Melbourne VIC, Australia, 9 November 2015 |

With the tennis season coming to a close, we reflect on the highlights for some of our best-performed players in what was a magnificent year for Australian tennis in 2015. 

Australian men’s tennis had its fair share of inspiring stories in 2015.

Perhaps the biggest of those – and most unexpected – was the rise of Queenslander John Millman.

In mid August 2014, Millman was ranked 1,101, taking the early steps in his comeback from a second shoulder surgery. Within 12 months, he had cracked the world’s top 100.

It was one of the most significant and most rapid movements in the rankings among any player in the game and proved that when healthy, the athletic, competitive, hard-working and good-natured player was a force to be reckoned with.

That was obvious as early as his first tournament of the year at the Brisbane International. There Millman reached the second round and then pushed eventual champion Roger Federer to three thrilling sets in front of a passionate home crowd.

Yet it was actually on his least favourite surface of grass that he created the biggest stir.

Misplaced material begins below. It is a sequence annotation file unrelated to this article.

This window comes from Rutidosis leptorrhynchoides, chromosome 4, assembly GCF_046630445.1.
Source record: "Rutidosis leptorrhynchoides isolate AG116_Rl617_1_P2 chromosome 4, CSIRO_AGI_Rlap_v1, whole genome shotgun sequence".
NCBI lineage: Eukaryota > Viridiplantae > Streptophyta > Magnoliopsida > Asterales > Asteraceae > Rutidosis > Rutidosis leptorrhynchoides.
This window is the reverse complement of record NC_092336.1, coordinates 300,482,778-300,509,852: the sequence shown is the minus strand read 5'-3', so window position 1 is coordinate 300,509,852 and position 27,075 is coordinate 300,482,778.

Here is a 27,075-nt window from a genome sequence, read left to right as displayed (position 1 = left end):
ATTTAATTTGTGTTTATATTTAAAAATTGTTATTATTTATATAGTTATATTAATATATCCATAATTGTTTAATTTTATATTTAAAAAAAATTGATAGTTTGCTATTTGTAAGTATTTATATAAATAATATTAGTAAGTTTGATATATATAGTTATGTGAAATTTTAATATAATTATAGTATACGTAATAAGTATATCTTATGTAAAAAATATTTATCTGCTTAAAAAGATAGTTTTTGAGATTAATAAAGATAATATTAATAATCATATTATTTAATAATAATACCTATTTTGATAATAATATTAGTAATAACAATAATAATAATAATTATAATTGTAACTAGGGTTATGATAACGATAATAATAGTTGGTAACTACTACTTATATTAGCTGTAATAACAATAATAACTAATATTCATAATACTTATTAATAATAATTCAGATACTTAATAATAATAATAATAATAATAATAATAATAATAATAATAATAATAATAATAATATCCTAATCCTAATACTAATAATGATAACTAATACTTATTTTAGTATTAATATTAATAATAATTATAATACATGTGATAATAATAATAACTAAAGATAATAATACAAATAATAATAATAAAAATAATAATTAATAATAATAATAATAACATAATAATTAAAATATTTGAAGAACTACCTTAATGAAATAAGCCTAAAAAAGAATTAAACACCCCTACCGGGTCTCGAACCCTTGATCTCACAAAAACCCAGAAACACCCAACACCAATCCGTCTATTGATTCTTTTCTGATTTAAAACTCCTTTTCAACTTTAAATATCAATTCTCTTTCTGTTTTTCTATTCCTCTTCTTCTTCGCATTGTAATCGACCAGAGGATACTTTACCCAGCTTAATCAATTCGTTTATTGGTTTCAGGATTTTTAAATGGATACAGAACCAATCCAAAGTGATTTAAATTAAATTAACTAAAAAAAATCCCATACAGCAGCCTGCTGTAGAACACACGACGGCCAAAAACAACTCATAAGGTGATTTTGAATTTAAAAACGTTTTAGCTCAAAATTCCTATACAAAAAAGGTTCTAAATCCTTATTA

Qualifying for Wimbledon – the first time he had reached the main draw of a Grand Slam event via qualifying – he went on to make the second round, building a four-match winning streak before falling to 2006 semifinalist Marcos Baghdatis in five.

Rewards followed, including his debut in the top 100 and inclusion in the Davis Cup squad.

And more good form followed as well – not long after Wimbledon, the 26-year-old claimed back-to-back ATP Challenger titles in Lexington and Aptos, pushing him up to a career-high ranking of No.71.

“I’ve always had confidence that my game could be at a pretty good level if I stay fit and healthy and I’ve managed to do so for the majority of this year,” he said.

“So in terms of playing ability I’m at the level I should be, and (I feel) that I do belong at this level.”

After the US Open he enjoyed a successful swing through Asia, winning his opening round match in Shenzhen and qualifying for the China Open in Beijing, where he ultimately reached the second round and served for the match against sixth seed John Isner.

Despite the disappointment of narrowly missing out on what would have been a career-best win, his position in the game was starkly different to that of the previous season, when he was travelling to little-known locations on the third-tier Futures circuit in a bid to get match play and build his ranking.

His rise was recognised by the ATP World Tour, who nominated him as one of four players for the Comeback Player of the Year Award.

“When I did my shoulder, I was out for 12 months. (It was) a really significant shoulder surgery. I didn’t maybe think it was possible (to return), but now I’m here and I couldn’t think of any place better to be,” he said.

Now entrenched in the top 100 and with the prospect of a full ATP season ahead of him in 2016, even bigger improvements could lie ahead.